Street in Elizabethville, Birtley National Projectile Factory (Image courtesy of the National Archives © File ref: MUN 5/157)

WW1 researchers invited to 'showcase' studies at UK National Archives event

Posted on centenarynews.com on 05 August 2015
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The National Archives is offering researchers and others interested in the First World War, an opportunity to take part in a three-day interactive conference to be held in September 2016. 

The conference will concentrate on the Home Front, focusing particularly on those who were left behind during the war, as well as life and society in its immediate aftermath.

Contributions are being sought with an international as well as a British angle. 

Entitled 'Everyday Lives of the First World War', the event aims  to give community groups, museum curators, academics, local historians, independent researchers and others the opportunity to highlight their own interest.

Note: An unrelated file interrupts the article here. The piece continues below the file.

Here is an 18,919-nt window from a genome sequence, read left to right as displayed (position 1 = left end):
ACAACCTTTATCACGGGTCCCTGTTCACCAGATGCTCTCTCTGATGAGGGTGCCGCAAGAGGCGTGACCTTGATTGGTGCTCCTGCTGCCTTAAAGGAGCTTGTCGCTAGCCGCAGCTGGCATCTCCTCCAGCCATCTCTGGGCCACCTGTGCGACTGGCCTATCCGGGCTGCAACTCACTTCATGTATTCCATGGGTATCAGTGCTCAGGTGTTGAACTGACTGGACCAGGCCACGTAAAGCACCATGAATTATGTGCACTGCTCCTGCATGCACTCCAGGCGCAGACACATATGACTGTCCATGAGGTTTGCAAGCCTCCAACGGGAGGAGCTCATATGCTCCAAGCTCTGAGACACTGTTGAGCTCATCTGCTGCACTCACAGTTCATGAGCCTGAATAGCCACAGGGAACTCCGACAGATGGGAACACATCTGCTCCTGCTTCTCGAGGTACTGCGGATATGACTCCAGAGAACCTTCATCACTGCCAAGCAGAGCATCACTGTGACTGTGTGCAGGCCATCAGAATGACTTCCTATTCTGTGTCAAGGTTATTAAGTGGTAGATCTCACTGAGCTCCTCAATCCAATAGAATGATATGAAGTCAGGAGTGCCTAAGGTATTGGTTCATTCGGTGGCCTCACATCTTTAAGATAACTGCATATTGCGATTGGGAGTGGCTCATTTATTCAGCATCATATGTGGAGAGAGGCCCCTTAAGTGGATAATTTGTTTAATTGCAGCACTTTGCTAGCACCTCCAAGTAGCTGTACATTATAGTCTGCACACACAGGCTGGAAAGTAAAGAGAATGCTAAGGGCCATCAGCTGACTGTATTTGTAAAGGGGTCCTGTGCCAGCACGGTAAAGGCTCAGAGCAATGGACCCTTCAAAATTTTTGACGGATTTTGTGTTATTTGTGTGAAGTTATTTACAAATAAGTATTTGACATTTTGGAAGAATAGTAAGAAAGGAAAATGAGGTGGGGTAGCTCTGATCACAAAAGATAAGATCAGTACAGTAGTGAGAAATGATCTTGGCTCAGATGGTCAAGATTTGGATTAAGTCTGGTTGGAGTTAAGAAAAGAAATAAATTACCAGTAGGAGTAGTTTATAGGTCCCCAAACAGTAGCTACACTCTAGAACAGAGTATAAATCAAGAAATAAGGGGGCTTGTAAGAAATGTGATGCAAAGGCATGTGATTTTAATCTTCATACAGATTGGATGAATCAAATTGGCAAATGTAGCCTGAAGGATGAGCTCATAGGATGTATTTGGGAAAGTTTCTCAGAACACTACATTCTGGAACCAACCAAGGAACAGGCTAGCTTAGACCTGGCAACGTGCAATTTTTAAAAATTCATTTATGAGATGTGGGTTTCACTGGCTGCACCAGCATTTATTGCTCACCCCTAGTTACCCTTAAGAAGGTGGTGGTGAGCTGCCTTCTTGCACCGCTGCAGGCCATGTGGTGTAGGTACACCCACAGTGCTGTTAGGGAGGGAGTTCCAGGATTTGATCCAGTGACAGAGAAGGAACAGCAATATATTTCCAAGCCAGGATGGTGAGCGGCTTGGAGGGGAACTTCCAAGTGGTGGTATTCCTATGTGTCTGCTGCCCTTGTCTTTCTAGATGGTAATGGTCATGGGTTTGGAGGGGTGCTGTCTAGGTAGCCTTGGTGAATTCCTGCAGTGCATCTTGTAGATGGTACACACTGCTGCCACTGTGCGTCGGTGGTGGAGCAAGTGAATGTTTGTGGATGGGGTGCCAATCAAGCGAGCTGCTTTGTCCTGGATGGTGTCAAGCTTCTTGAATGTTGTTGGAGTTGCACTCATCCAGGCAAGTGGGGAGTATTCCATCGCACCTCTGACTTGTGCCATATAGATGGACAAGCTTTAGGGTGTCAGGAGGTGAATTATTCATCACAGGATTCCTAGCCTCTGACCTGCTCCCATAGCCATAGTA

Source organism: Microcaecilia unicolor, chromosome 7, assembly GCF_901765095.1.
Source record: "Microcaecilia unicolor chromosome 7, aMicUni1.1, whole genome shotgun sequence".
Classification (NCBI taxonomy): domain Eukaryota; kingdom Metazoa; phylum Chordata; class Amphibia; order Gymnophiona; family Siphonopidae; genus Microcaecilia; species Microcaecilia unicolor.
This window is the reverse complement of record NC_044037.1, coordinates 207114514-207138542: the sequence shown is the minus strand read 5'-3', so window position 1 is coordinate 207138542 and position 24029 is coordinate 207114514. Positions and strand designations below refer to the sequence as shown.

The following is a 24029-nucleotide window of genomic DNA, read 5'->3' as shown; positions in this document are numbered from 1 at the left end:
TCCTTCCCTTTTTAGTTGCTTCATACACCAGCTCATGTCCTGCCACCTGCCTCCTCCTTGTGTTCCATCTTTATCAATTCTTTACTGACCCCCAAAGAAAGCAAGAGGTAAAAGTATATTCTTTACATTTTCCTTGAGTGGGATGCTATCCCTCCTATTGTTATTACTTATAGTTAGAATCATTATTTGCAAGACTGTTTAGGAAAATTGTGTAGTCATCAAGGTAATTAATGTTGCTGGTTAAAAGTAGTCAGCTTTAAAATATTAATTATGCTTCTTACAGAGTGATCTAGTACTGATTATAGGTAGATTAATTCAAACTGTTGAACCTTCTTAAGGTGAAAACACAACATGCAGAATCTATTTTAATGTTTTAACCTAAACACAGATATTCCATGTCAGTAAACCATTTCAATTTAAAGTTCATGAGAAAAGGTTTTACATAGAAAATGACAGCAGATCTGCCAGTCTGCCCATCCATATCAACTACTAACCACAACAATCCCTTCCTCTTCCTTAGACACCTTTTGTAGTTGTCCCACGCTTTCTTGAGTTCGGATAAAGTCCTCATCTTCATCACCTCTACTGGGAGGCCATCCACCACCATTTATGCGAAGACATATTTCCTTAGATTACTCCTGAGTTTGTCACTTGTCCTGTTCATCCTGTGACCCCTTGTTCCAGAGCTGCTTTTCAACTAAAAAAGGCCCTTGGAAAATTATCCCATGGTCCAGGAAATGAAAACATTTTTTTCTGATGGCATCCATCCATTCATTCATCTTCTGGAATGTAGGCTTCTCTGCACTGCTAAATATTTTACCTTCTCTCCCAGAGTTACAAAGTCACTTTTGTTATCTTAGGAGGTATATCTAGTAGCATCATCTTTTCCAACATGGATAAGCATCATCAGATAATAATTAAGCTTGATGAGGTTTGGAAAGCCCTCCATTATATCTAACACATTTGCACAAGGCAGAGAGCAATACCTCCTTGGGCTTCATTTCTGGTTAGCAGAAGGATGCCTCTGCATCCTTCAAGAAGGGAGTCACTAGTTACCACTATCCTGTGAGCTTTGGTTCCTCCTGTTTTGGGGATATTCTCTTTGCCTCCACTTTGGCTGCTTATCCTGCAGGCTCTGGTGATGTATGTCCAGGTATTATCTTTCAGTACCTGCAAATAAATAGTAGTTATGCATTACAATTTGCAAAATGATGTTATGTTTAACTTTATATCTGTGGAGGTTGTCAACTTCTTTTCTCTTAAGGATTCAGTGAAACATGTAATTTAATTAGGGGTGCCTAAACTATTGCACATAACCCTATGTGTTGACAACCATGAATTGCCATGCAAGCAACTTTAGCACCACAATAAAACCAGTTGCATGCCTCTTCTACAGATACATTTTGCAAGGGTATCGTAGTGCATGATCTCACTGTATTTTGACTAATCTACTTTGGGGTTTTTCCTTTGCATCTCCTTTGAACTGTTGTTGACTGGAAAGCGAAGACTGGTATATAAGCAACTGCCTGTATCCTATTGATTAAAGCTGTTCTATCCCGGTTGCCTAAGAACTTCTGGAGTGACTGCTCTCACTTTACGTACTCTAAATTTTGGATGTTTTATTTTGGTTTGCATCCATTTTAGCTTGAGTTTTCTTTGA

For example, a community group could share the wartime history of its area or a researcher could explore a particular topic or interest in the First World War. 

National Archives says it wants "to generate a lively and dynamic discussion and provide an opportunity for delegates to showcase recent research and foster new collaborations."

Interest is invited on a broad range of social, cultural and political themes ranging from factory work, female suffrage and spiritual issues through to individual stories on food provision or entertainment in a local area.

Those interested should submit a brief description of no more than 300 words by October 15th 2015.

To find out more details and get involved in 'Everyday Lives of the First World War', visit the National Archives website. The conference will be held from September 8-10th 2016. Tickets go on sale from early next year.

The event is organized in conjunction with the Everyday Lives in War Engagement Centre, funded by the Arts and Humanities Research Council.

Information & images supplied by the National Archives (Photo: © File ref: MUN 5/157)

Posted by: Jim Hamilton, Centenary News